The risk of anaphylaxis with other monoclonal antibodies used to treat allergic disease is very low. The majority of hypersensitivity reactions attributed to benralizumab were mild (e.g., urticarial rash) and occurred at an overall rate of 1%−3% of patients in placebo-controlled trials (2123). Anaphylaxis was reported in one patient receiving benralizumab in an open-label extension trial (24). Among patients receiving dupilumab in clinical trials, hypersensitivity reactions were reported in approximately 1%, with no difference between placebo and dupilumab (25, 26). Dupilumab's package insert states that hypersensitivity reactions occur in less than 1% of patients, and multiple types of hypersensitivity reaction are listed, including, generalized urticaria, serum sickness, rash, erythema nodosum and anaphylaxis (14). No patients randomized to receive tezepelumab or tralokinumab as part of phase II or phase III clinical trials reported anaphylaxis (2730). The package inserts for both agents warn about a possible risk of hypersensitivity reaction, including anaphylaxis and angioedema (11, 12).

Most patients who develop anaphylaxis to omalizumab are female (84%), though this association has not been described with other biologic agents (20). Another risk for anaphylaxis to omalizumab includes a prior history of anaphylaxis to other agents, including foods and other medications [odds ratio of 8.1 (95% CI, 2.7–24.3)] (20). Risk factors for developing anaphylaxis to biologics are otherwise not well-defined, and there is no reliable biomarker to identify patients at risk for anaphylaxis to these agents. The immunogenicity of biologics, which is the capability of these agents to stimulate the formation of anti-drug antibodies (ADAs), may contribute to the development of hypersensitivity reactions, and the presence of ADAs has been explored as a potential indicator of risk for hypersensitivity reaction to a few biologics (9). An association between high ADAs of IgE isotype to infliximab and cetuximab and severe hypersensitivity reaction to these agents has been described (31). The relationship between ADA formation and risk of anaphylaxis is not known for omalizumab, reslizumab or other monoclonal antibodies used to treat allergic diseases.

The pathogenesis of anaphylaxis to biologics is incompletely understood. ADAs of both IgG and IgE isotypes are thought to play a role. IgG ADAs may trigger anaphylaxis via complement activation and subsequent release of anaphylatoxins (9). However, the delayed nature of reactions to omalizumab, and the potential for first-dose reactions, suggest that this is not likely the only mechanism (32). Non-humanized biologics carry a higher risk of hypersensitivity reaction than humanized monoclonal antibodies, and it has been proposed that IgE-mediated reactions to omalizumab may be related to ADA formation in response to murine components of the drug (17, 32). Anaphylaxis due to excipient allergy has also been suggested, and a case report describes onset of anaphylaxis to omalizumab thought to be a result of exposure to excipient polysorbate (16, 32). This report describes two patients who developed anaphylaxis after receiving omalizumab for more than 1 year. Skin prick tests to omalizumab were negative, and intradermal skin tests were negative in 1 patient. Intradermal polysorbate testing was positive in this same individual (33).

Delayed hypersensitivity reactions

Delayed hypersensitivity reactions to biologics can be classified as type III (serum sickness reactions) and type IV hypersensitivity reactions (9). Serum sickness reactions (SSRs) and serum sickness like reactions (SSLRs) have been reported to both omalizumab and dupilumab. Symptoms of SSRs/SSLRs typically occur 5–7 days after drug exposure and can include fever, malaise, myalgia, arthralgia/arthritis, rash, pruritis, edema and purpura (18).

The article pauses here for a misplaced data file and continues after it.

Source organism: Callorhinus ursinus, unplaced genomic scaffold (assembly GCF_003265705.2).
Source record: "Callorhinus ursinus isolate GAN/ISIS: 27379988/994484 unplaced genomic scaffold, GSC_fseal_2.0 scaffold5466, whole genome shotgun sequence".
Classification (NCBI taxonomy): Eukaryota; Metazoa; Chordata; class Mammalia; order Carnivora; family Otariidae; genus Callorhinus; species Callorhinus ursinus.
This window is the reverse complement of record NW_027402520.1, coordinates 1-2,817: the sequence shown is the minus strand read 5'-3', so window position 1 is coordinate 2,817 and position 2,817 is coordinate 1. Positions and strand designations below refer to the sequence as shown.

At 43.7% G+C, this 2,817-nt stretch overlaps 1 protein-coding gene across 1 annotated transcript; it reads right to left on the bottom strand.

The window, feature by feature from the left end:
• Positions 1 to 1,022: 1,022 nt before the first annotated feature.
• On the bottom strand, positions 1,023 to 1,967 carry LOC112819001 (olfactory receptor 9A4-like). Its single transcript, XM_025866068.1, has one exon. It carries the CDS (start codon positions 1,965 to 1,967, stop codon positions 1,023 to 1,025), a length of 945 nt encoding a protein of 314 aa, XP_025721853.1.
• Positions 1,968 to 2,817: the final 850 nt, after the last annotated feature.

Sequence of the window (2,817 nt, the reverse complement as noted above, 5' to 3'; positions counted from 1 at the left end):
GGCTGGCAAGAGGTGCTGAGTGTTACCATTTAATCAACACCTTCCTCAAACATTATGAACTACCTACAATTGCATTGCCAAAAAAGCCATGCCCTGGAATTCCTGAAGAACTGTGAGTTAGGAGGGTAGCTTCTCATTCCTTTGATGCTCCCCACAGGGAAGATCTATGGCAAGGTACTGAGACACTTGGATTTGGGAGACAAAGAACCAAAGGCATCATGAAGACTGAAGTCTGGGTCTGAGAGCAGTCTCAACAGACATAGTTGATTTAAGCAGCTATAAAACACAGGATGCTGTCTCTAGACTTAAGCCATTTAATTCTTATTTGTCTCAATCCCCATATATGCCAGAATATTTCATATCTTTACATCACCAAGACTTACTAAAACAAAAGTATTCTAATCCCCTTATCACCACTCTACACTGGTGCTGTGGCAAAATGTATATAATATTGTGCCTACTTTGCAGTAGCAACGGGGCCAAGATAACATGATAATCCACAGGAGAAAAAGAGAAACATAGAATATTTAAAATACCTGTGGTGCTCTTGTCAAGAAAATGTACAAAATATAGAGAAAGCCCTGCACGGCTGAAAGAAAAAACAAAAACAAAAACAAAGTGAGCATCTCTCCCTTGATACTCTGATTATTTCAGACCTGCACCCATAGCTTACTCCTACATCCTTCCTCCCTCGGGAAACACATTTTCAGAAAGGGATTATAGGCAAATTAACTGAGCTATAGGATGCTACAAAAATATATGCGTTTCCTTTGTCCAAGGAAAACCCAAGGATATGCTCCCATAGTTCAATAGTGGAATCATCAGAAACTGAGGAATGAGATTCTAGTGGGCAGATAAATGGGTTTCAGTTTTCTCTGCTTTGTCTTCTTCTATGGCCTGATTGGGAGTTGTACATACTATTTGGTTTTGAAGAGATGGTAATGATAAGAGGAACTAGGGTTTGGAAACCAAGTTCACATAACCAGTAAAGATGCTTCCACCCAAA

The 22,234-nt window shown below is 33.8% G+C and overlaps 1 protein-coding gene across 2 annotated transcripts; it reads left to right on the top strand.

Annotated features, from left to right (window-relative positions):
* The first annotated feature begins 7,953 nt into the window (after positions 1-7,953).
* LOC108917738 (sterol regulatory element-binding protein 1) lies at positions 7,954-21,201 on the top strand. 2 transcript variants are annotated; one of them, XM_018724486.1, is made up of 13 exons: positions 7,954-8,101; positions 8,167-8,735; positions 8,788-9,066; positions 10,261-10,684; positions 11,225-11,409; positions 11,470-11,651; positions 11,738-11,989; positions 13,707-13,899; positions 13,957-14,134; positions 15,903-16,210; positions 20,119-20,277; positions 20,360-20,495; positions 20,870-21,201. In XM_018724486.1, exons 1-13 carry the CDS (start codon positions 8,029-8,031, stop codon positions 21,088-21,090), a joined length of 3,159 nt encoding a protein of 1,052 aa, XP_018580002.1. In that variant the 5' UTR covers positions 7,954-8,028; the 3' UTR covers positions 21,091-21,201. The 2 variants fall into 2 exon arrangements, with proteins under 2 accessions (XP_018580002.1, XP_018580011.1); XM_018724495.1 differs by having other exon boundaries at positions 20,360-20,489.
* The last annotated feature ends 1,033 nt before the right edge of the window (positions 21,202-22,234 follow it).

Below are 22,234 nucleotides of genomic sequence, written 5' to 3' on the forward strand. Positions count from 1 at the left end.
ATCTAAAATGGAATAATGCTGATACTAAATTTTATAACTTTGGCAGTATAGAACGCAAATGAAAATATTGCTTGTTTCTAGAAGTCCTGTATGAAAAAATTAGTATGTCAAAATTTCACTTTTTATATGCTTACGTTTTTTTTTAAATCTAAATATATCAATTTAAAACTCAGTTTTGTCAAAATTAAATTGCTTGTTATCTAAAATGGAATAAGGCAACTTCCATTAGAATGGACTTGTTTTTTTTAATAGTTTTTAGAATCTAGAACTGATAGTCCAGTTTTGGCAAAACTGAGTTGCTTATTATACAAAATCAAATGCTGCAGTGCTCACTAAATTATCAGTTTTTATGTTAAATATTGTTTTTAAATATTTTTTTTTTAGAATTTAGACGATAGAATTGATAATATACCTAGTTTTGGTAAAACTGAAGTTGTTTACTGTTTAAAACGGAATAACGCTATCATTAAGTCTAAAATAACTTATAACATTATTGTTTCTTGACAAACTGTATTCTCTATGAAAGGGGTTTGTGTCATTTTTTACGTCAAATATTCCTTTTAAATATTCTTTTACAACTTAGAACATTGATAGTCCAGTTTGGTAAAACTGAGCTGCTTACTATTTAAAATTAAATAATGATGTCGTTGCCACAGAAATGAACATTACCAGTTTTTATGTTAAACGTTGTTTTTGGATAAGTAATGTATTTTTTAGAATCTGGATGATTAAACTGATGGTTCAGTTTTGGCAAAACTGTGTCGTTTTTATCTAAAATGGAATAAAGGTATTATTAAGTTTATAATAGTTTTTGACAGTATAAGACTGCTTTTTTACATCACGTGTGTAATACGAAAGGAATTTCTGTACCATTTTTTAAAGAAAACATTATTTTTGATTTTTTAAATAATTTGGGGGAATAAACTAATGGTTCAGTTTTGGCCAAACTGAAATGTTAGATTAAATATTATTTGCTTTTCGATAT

In omalizumab pre-marketing clinical trials, there were four reported incidents of SSLRs. Three cases developed in patients receiving omalizumab and one in the control group (1). Signs and symptoms included arthritis, rash, fever, and lymphadenopathy with an onset 1–5 days after the first or subsequent injections of omalizumab. All cases resolved despite the continuation of treatment. The first case of serum sickness reaction leading to drug discontinuation was described in 2007 in a 67-year-old woman receiving omalizumab 300 mg for severe persistent asthma (34). Symptoms of arthralgia and swelling of the left wrist and lower extremities, malaise and generalized pruritis developed on day 5 post injection. She was found to have left wrist and ankle arthritis, pitting edema of the lower extremities and tenosynovitis of the left-hand extensors. Tenosynovitis was confirmed by MRI, and C reactive protein (CRP) was increased (2.7 mg/dl). Circulating immune complexes were not increased, and complement levels were normal. Symptoms self-resolved; however, they recurred 6 days after an additional dose of omalizumab 300 mg. Patient was treated with 1 g methylprednisolone with resolution of joint and tendon pain, but she developed necrosis of soft tissue over the tendons of the right-hand. Omalizumab was discontinued. The patient ultimately died 40 days after the second omalizumab injection, though this was thought to be related to underlying coronary artery disease (34). Since this time, a few additional case reports have been published, including a case of a 12-year-old patient who developed serum sickness-like reaction after receiving omalizumab for chronic urticaria (2, 3).

Two case reports describe serum sickness reactions to dupilumab (6, 7). In one case, a patient developed type I hypersensitivity reaction on initial exposure to dupilumab, then developed serum sickness reaction with subsequent exposure. This patient developed urticaria and exacerbation of asthma symptoms after their first dupilumab injection, and dupilumab was discontinued (7). Two years later, they underwent dupilumab challenge without immediate reaction; however, 24 h after the challenge dose, they developed symptoms of myalgia, facial and hand swelling, arthralgia, and rash at the injection site. They were found to have elevated inflammatory markers, and serum sickness reaction was suspected. The patient discontinued dupilumab and was treated with prednisone with resolution of symptoms in 3 days (7). In another case, a patient developed SSLR while receiving dupilumab for atopic dermatitis (6).